If you have been patiently waiting for the release of the CyanogenMod 10, you willl be pleased to learn that after numerous nightly and monthly builds, a stable version is now ready and has been released.
The latest CyanogenMod 10 stable release is now available to download for the Samsung Galaxy S II LTE, LG Optimus Black, and the Samsung Galaxy S III (both Verizon and Sprint models).
“Last night we initiated the process of tagging and branching our source code for the CM 10 “stable” release.
Why is stable in quotes? Because that word does a disservice to the M-series and is misleading at worst. The word stable works great when discussing kernels, but calling this release ‘stable’ implies that the M-series builds were not ‘stable’, which is far from the truth. So think of this as stable, release, LTS, or M3; you pick. Regardless, we want your bug reports; we can’t fix what we don’t know is broken. (And yes, you do have to follow the template, or your issue will be ignored). Builds have hit our download portal, with more queued on our Jenkins build manager, and we will be adding to their numbers as additional devices reach release quality. On deck for the near future are releases for the Nexus S, Sony Xperia devices and the Nook Color.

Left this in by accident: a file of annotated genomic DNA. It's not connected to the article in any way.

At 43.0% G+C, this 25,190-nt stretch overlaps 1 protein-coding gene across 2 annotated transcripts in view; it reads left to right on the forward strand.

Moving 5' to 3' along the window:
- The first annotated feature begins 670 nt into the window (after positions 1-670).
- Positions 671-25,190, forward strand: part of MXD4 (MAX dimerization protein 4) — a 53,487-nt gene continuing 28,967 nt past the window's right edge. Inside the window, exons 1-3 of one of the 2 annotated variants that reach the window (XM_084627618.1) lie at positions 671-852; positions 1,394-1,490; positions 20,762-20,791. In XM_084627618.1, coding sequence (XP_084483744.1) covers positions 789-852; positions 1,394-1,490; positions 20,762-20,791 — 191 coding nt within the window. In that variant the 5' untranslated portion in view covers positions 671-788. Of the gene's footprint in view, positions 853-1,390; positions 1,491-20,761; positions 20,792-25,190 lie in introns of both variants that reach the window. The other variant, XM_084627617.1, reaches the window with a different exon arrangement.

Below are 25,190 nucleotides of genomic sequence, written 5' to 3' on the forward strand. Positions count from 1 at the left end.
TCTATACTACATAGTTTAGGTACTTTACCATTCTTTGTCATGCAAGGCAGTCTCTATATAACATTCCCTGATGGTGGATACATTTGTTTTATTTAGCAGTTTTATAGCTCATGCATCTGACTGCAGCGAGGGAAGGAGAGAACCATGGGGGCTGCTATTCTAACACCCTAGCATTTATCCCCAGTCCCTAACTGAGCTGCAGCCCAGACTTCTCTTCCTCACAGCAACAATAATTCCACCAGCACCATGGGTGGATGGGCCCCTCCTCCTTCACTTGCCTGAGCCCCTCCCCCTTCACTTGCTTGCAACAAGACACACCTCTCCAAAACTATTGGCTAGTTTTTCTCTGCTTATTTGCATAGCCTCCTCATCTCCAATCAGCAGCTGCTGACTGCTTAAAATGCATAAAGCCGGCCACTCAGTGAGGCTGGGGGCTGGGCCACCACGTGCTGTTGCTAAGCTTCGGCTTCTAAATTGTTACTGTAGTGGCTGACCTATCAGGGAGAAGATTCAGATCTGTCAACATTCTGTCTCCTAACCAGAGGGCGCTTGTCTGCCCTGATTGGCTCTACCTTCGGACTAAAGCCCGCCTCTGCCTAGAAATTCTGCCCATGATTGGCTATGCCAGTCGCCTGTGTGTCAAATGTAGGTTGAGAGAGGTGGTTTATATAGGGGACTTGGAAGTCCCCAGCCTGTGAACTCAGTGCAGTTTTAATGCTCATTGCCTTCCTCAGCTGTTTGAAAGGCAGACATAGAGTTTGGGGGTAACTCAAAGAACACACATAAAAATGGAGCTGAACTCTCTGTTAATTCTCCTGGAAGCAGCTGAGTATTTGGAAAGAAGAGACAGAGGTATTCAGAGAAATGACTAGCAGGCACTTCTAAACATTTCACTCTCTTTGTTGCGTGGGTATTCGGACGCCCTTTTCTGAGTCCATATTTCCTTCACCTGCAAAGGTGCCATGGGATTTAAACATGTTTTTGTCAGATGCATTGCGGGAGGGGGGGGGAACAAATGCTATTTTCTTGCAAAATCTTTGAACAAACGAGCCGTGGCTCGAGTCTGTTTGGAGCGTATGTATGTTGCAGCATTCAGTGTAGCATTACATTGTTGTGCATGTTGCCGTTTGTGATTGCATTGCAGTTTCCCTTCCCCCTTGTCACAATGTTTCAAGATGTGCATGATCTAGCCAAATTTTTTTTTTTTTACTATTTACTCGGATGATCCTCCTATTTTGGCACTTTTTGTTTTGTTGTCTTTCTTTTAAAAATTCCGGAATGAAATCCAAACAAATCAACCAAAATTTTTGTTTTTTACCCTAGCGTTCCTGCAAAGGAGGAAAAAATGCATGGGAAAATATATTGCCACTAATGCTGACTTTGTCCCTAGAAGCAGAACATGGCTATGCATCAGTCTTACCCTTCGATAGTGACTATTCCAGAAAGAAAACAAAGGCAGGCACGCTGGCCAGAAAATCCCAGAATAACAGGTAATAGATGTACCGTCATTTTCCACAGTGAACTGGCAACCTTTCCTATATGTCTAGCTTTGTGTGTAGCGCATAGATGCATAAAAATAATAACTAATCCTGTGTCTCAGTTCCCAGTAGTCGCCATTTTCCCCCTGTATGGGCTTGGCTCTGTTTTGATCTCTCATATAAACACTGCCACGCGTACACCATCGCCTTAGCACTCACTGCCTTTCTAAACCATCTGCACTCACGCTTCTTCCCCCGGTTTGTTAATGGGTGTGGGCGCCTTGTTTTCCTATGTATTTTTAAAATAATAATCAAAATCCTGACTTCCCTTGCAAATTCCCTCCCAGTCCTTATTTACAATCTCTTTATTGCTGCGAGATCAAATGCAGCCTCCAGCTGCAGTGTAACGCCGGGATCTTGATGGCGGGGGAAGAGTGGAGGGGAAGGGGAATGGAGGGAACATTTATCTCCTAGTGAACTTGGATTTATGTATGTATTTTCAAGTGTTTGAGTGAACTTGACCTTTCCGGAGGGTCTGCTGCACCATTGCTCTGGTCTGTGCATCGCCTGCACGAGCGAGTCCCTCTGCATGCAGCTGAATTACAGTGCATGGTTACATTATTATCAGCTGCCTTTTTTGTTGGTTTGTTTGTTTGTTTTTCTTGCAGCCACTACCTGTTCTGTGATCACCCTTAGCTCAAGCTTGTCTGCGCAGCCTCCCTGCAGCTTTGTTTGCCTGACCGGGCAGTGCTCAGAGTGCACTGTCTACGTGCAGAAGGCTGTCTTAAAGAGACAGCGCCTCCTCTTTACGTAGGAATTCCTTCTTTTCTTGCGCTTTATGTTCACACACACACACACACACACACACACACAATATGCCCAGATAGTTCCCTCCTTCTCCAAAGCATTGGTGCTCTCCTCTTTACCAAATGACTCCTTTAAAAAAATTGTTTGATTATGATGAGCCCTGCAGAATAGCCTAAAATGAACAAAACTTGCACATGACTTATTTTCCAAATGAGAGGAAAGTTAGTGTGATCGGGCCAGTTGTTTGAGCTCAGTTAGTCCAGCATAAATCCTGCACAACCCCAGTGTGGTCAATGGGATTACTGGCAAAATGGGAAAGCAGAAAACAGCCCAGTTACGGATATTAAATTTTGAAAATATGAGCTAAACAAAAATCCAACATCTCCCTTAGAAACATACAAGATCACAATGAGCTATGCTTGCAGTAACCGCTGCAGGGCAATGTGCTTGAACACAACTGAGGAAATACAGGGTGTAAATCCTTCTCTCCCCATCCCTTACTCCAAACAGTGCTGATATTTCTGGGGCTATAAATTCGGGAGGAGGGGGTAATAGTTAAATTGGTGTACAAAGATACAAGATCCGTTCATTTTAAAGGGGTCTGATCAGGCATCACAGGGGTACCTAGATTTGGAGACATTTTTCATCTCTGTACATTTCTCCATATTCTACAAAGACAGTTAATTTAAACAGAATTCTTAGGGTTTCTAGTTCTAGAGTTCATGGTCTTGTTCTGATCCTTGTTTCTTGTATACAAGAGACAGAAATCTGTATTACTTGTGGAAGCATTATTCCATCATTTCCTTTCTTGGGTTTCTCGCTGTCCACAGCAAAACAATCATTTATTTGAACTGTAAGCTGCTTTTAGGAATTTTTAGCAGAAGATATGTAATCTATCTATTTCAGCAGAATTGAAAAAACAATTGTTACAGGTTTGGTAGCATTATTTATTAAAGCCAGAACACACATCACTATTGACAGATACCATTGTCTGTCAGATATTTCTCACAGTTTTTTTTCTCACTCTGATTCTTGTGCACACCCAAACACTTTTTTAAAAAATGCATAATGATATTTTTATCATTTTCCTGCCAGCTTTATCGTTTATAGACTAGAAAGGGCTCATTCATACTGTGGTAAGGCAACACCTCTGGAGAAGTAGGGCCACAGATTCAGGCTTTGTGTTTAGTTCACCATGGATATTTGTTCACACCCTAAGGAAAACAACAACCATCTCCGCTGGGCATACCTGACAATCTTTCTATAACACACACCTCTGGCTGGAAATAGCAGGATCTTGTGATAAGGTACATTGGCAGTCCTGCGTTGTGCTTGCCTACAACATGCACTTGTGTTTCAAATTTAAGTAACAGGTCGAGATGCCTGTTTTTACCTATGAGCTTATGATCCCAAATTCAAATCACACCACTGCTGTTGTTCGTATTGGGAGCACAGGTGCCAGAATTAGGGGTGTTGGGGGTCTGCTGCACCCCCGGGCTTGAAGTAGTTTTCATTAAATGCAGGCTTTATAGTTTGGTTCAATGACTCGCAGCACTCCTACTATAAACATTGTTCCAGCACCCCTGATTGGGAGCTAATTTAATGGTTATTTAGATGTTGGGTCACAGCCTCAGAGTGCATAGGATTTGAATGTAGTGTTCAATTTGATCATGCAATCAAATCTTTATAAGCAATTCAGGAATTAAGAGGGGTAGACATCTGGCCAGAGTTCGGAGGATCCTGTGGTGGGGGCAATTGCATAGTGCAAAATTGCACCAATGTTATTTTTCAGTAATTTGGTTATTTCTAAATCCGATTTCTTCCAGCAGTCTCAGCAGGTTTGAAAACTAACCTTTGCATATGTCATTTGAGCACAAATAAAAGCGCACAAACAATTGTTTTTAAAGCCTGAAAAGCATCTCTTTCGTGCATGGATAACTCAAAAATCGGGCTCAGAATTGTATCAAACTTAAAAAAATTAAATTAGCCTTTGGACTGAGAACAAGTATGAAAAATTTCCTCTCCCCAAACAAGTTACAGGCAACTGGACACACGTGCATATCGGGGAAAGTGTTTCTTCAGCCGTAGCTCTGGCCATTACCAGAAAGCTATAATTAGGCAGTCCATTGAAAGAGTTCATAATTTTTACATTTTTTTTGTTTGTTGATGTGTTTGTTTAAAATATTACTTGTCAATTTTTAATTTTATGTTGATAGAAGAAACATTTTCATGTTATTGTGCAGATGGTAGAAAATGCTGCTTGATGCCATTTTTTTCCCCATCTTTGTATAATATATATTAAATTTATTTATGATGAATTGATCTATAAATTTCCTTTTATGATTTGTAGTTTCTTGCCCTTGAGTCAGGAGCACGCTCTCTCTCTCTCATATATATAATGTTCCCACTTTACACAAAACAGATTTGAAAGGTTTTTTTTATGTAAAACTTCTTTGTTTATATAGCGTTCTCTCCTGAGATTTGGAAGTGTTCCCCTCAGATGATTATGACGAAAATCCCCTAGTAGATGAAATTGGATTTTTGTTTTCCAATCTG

Whats Next: Android 4.2 received the OTA treatment yesterday from the powers that be and today JBQ pushed the buttons for the source to hit the AOSP repos. We have begun the task of defining what is new, what has changed, and what CM features should stay (or go). We already anticipate removing the CM enhancements to the Clock app (Google made their own), and enhancing the Quick Settings (most likely not porting over the Notification Power Widgets). Other areas include our Profiles code, lockscreen weather and calendar events and the larger effects of the multi-user support. However, these assessments are preliminary, and we’ll learn more as the merge process continues.
Android 4.2 will become CyanogenMod 10.1 and we will provide an update on our Google+ when nightlies with the 4.2 code begin.”
Source: Android PoliceFiled Under: Android News